Thyroid cancer survivors take their fight for recognition to court, 11 years after the meltdown
Six people from Fukushima Prefecture who were aged between six and 16 at the time of the March 2011 nuclear disaster are seeking justice and damages after contracting a rare childhood cancer they claim is linked to radiation exposure.
Speaking at a news conference at the Foreign Correspondents’ Club of Japan on the 11th anniversary of the Fukushima disaster last month, attorneys Kenichi Ido and Hiroyuki Kawai of the 3.11 Children’s Thyroid Cancer Lawsuit said: “There is no reason to assume that after an accident of such scale there would be no health risk to the population.”
The alliance was formed by nearly 300 people who have been diagnosed with thyroid cancer since the triple meltdown at the Fukushima Daiichi nuclear power plant, operated by Tokyo Electric Power Company (Tepco), following a powerful earthquake and tsunami on March 11, 2011.
In a written statement issued before the press conference, the six plaintiffs, now aged 17-27, described the shock they felt when first diagnosed with pediatric papillary carcinoma, a rare childhood cancer of the thyroid, and the health problems they have experienced for more than a decade.
Of the six, two have undergone a lobectomy (the entire removal of one lung), while four have had their thyroids removed, forcing them to take artificial hormones for the rest of their lives and placing an additional burden on their family finances.
One of the plaintiffs who had surgery was Aoi, a 26-year-old woman who was a junior high school student at the time of the accident. Aoi, who did not want to give her family name for fear of reprisals, said: “I’m worried about the future. I can’t think of anything like marriage or childbirth.”
Some victims have undergone intensive Radioactive Iodine (RAI) therapy since they were diagnosed as children and have been unable to complete their university education or start work.
The plaintiffs claim a there was a causal relationship between their diagnoses and their exposure to radiation in Fukushima. Naturally occurring paediatric thyroid cancer is very rare, affecting one to two children per million, according to the Lancet medical journal. At the last count, about 293 Fukushima children under the age of 18 out of a total of nearly 360,000 children who were screened for thyroid issues at least once in the aftermath of the disaster were diagnosed with the condition.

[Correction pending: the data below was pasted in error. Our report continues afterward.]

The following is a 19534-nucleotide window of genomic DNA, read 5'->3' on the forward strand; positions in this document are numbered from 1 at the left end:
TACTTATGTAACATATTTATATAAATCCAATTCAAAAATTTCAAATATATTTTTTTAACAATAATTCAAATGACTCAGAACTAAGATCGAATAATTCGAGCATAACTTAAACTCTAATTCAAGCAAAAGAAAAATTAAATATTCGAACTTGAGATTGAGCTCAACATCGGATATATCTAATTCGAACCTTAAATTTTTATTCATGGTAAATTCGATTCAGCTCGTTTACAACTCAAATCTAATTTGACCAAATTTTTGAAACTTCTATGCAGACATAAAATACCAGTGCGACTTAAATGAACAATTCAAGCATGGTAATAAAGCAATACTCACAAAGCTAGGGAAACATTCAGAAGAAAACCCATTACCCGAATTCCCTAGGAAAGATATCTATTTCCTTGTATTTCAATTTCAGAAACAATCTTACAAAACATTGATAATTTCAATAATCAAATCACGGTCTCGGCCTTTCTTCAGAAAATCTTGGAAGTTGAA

This figure is “dozens of times higher than the national figure,” according to Ida. Wearing a green bowtie in the shape of a thyroid gland, he accused the Japanese government of downplaying the possible health risks from exposure to nuclear fallout and of claiming instead that the unusual high number of cases is the result of over-diagnosis.
Experts are divided over the cause of thyroid cancer cases in Fukushima children.
Shoichiro Tsugane, head of the Research Center for Cancer Prevention and Screening at the National Cancer Center and a member of the Fukushima prefectural government's expert panel, and another team headed by Okayama University Professor Toshihide Tsuda, published papers on the subject in January 2016 and October 2015, respectively.
According to The Mainichi Shimbun, both papers were based on the first round of screening conducted between 2011 and 2015.
Of the 300,000 children screened at the time of their analysis, thyroid cancer was detected in 113 subjects, including suspected cases. Although their calculation methods differ, the two teams both concluded that the occurrence was “about 30 times” that of national levels. But they disagree over the cause.
Drawing on similar thyroid screenings conducted among adults in South Korea in the late 1990s, Tsugane, whose research forms the basis for government claims of over-diagnosis, argued that the maximum radiation exposure in the thyroids of children in Fukushima Prefecture, which is estimated at several dozen millisieverts, was not sufficient to cause a 30-fold increase in the number of patients.
Tsugane argued that there was no evidence showing that the number of patients rises in areas with high radiation levels. Tsuda’s research, however, took into account differences in the timing of screenings among children and found cases in Futaba, located close to Fukushima Daiichi, were 4.6 times higher than in Sukagawa and other areas located further from the plant.
Based on his findings, Tsuda concluded that radiation exposure was the main cause of the high prevalence of cancer in children.
The plaintiffs are demanding a total of ¥660 million (around $5.3 million) from Tepco for the hardship they have experienced and expect to encounter in the future. Ido and Kawai said their clients were seeking the same recognition and lifelong care offered to hibakusha survivors of the atomic bombings of Hiroshima and Nagasaki.
Kawai insisted that there was more at stake than monetary compensation. He urged the public to understand that the decision to file the lawsuit had not been taken lightly. “There is an enormous pressure to stay silent about these issues," he said.
Speaking out is inconvenient for Fukushima, as it fuels harmful rumors that will impact the region’s recovery,” Kawai added. “Often, the patient and the mother are the only two people who know about the diagnosis. Even the fathers and siblings don’t know.”
Ilgın Yorulmaz is a reporter for BBC World Turkish. She is the Second Vice President of FCCJ and also serves on its Diversity Committee.